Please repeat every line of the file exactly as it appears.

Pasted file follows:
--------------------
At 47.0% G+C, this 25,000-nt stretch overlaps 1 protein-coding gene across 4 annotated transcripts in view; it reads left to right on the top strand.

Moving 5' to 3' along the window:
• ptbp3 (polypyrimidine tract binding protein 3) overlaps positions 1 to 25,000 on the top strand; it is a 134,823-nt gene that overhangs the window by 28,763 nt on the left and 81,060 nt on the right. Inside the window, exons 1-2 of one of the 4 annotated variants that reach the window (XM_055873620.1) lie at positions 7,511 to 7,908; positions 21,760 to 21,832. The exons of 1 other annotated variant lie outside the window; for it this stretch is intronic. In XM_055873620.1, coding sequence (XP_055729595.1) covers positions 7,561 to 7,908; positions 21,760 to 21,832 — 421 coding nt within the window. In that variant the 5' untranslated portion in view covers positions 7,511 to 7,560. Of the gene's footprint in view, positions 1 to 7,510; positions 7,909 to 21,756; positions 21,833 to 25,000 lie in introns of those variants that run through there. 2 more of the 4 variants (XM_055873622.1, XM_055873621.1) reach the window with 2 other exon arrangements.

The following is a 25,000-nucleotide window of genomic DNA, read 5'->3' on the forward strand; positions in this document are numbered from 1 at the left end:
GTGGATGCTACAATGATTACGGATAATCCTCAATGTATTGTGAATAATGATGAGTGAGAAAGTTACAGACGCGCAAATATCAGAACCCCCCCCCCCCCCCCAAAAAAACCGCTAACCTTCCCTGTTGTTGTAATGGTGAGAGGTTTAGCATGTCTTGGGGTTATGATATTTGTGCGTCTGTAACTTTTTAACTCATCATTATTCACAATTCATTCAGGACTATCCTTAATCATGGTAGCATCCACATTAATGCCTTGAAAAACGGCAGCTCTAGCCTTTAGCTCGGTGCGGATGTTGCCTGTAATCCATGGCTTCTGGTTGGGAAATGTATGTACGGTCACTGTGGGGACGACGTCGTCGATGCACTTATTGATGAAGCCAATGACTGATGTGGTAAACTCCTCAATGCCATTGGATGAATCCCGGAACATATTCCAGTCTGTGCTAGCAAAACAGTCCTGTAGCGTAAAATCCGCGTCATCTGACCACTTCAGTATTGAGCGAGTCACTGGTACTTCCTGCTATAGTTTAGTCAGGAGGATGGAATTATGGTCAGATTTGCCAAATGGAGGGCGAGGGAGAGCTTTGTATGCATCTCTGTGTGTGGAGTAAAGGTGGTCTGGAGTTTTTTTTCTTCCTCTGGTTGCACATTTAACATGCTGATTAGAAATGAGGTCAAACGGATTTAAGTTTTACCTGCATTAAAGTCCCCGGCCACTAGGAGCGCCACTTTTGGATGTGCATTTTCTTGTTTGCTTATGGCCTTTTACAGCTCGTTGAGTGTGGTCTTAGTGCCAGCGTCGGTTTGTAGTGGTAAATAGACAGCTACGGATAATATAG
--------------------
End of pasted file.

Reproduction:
At 47.0% G+C, this 25,000-nt stretch overlaps 1 protein-coding gene across 4 annotated transcripts in view; it reads left to right on the top strand.

Moving 5' to 3' along the window:
• ptbp3 (polypyrimidine tract binding protein 3) overlaps positions 1 to 25,000 on the top strand; it is a 134,823-nt gene that overhangs the window by 28,763 nt on the left and 81,060 nt on the right. Inside the window, exons 1-2 of one of the 4 annotated variants that reach the window (XM_055873620.1) lie at positions 7,511 to 7,908; positions 21,760 to 21,832. The exons of 1 other annotated variant lie outside the window; for it this stretch is intronic. In XM_055873620.1, coding sequence (XP_055729595.1) covers positions 7,561 to 7,908; positions 21,760 to 21,832 — 421 coding nt within the window. In that variant the 5' untranslated portion in view covers positions 7,511 to 7,560. Of the gene's footprint in view, positions 1 to 7,510; positions 7,909 to 21,756; positions 21,833 to 25,000 lie in introns of those variants that run through there. 2 more of the 4 variants (XM_055873622.1, XM_055873621.1) reach the window with 2 other exon arrangements.

The following is a 25,000-nucleotide window of genomic DNA, read 5'->3' on the forward strand; positions in this document are numbered from 1 at the left end:
GTGGATGCTACAATGATTACGGATAATCCTCAATGTATTGTGAATAATGATGAGTGAGAAAGTTACAGACGCGCAAATATCAGAACCCCCCCCCCCCCCCCAAAAAAACCGCTAACCTTCCCTGTTGTTGTAATGGTGAGAGGTTTAGCATGTCTTGGGGTTATGATATTTGTGCGTCTGTAACTTTTTAACTCATCATTATTCACAATTCATTCAGGACTATCCTTAATCATGGTAGCATCCACATTAATGCCTTGAAAAACGGCAGCTCTAGCCTTTAGCTCGGTGCGGATGTTGCCTGTAATCCATGGCTTCTGGTTGGGAAATGTATGTACGGTCACTGTGGGGACGACGTCGTCGATGCACTTATTGATGAAGCCAATGACTGATGTGGTAAACTCCTCAATGCCATTGGATGAATCCCGGAACATATTCCAGTCTGTGCTAGCAAAACAGTCCTGTAGCGTAAAATCCGCGTCATCTGACCACTTCAGTATTGAGCGAGTCACTGGTACTTCCTGCTATAGTTTAGTCAGGAGGATGGAATTATGGTCAGATTTGCCAAATGGAGGGCGAGGGAGAGCTTTGTATGCATCTCTGTGTGTGGAGTAAAGGTGGTCTGGAGTTTTTTTTCTTCCTCTGGTTGCACATTTAACATGCTGATTAGAAATGAGGTCAAACGGATTTAAGTTTTACCTGCATTAAAGTCCCCGGCCACTAGGAGCGCCACTTTTGGATGTGCATTTTCTTGTTTGCTTATGGCCTTTTACAGCTCGTTGAGTGTGGTCTTAGTGCCAGCGTCGGTTTGTAGTGGTAAATAGACAGCTACGGATAATATAG